Success for All Learners Part I:

From Dream to Reality using Universal Design for Learning

By Carol Seibert

This is the first installment in a four-part series discussing Universal Design for Learning. It first appeared in the LeaderLink eNewsletter.

I have a dream… a dream I share with every other educator I’ve ever met. It’s the dream of providing the coaching, mentoring, tools, strategy and motivation that EVERY student needs in order to become a successful, life-long learner.

Our commitment to making all learners successful is evident in the abundance of learning approaches and initiatives-multiple intelligences, learning styles, brain-based learning, differentiated instruction, integrated curriculum, curriculum-based measurement, response to intervention (RTI), and more-that our schools are working hard to implement. Yet if we’re honest, many of us have to admit that no matter how hard we try, the daily realities of making these initiatives work in our real-world classrooms is an ongoing challenge. For teachers and administrators everywhere, finding an effective framework for applying these initiatives successfully in the context of our busy, diverse classrooms is tantamount to finding the “holy grail.”

One of the most exciting and promising frameworks that has been created to help us achieve our dream is Universal Design for Learning, or UDL. The beauty of UDL is that it’s not just another initiative to add on to the ever-increasing list. This framework brings our learning initiatives together and provides strategies for successfully integrating them into our day-to-day curriculum.

What is the focus of Universal Design for Learning?

  • To remove barriers to learning
  • To provide supports where they are needed
  • To engage every student in a successful learning experience

How does the UDL framework help us to do these things?

  • By providing tools for building flexibility into the educational curriculum
  • By supporting improved access to information and—more importantly—to learning itself
  • By providing multiple approaches to learning that will result in success for diverse learners.

What tools and strategies does the UDL framework provide to help us accomplish these goals?

  • Multiple means of representation to give learners various ways of acquiring information and knowledge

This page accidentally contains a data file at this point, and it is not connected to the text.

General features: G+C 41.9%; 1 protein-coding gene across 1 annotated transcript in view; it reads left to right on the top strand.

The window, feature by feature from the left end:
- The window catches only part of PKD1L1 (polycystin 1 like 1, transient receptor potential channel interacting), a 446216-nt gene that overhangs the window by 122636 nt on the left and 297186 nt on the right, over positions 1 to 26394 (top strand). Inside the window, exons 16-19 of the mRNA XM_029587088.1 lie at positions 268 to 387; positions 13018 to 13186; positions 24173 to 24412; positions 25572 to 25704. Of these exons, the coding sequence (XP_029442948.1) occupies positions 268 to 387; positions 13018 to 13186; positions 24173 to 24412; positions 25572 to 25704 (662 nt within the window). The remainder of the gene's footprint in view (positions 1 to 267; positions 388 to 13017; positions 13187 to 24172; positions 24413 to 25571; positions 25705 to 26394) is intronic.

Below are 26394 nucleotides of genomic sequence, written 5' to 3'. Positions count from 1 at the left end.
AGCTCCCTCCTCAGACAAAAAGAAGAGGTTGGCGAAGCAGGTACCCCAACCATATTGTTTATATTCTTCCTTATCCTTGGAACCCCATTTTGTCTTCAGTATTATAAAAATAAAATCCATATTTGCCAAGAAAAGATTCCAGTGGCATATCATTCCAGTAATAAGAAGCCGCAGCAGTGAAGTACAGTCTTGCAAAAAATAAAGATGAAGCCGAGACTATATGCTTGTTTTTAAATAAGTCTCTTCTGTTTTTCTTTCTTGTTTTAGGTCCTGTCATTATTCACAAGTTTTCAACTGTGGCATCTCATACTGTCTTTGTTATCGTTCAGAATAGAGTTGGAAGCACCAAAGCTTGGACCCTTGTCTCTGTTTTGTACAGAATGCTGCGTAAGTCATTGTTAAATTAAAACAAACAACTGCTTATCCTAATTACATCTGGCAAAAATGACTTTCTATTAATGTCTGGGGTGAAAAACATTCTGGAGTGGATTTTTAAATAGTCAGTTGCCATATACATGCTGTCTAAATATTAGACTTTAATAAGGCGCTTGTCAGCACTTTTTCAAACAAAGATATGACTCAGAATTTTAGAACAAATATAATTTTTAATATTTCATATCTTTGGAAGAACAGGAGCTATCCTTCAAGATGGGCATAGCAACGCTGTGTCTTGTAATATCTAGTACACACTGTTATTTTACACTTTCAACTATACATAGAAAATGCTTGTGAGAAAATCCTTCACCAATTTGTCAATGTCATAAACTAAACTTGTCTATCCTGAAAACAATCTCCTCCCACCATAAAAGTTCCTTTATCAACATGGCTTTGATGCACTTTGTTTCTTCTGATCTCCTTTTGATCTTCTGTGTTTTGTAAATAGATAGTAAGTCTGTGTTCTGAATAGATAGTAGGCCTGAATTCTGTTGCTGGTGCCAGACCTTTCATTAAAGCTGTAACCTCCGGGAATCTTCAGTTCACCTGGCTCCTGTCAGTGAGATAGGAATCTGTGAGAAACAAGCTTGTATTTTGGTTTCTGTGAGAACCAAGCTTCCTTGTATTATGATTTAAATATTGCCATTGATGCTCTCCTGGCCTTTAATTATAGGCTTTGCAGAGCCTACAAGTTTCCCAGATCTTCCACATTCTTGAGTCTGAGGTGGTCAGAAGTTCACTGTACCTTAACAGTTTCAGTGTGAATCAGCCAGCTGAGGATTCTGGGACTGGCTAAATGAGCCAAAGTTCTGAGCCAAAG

• Multiple means of expression to provide learners alternatives for demonstrating what they know
  • Multiple means of engagement to tap into learners’ interests, offer appropriate challenges, and increase motivation

Over the next three installments, we will consider some of the ways that these principles of Universal Design for Learning can be applied in the real-world classroom. The next installment will start us off with ideas for providing Multiple Means of Representation to give learners various ways of acquiring information and knowledge.

Get started on your personal UDL learning journey by checking out the following links:

Universal Design for Learning Overviews, Details and Resources

About Carol Seibert

Carol Seibert PhotoCarol Seibert is a passionate and committed educator and parent of a struggling learner. As a 20-year veteran in the field of educational technology, her contributions have ranged from design and development of research-based educational software and supplemental curriculum to development and presentation of professional development programs. Her dream is that all learners might discover and use their gifts to experience success every day.


“The important thing is not so much that every child should be taught, as that every child should be given the wish to learn.” ~~ John Lubbock

Up Next: Part II— Providing Multiple Means of Representation

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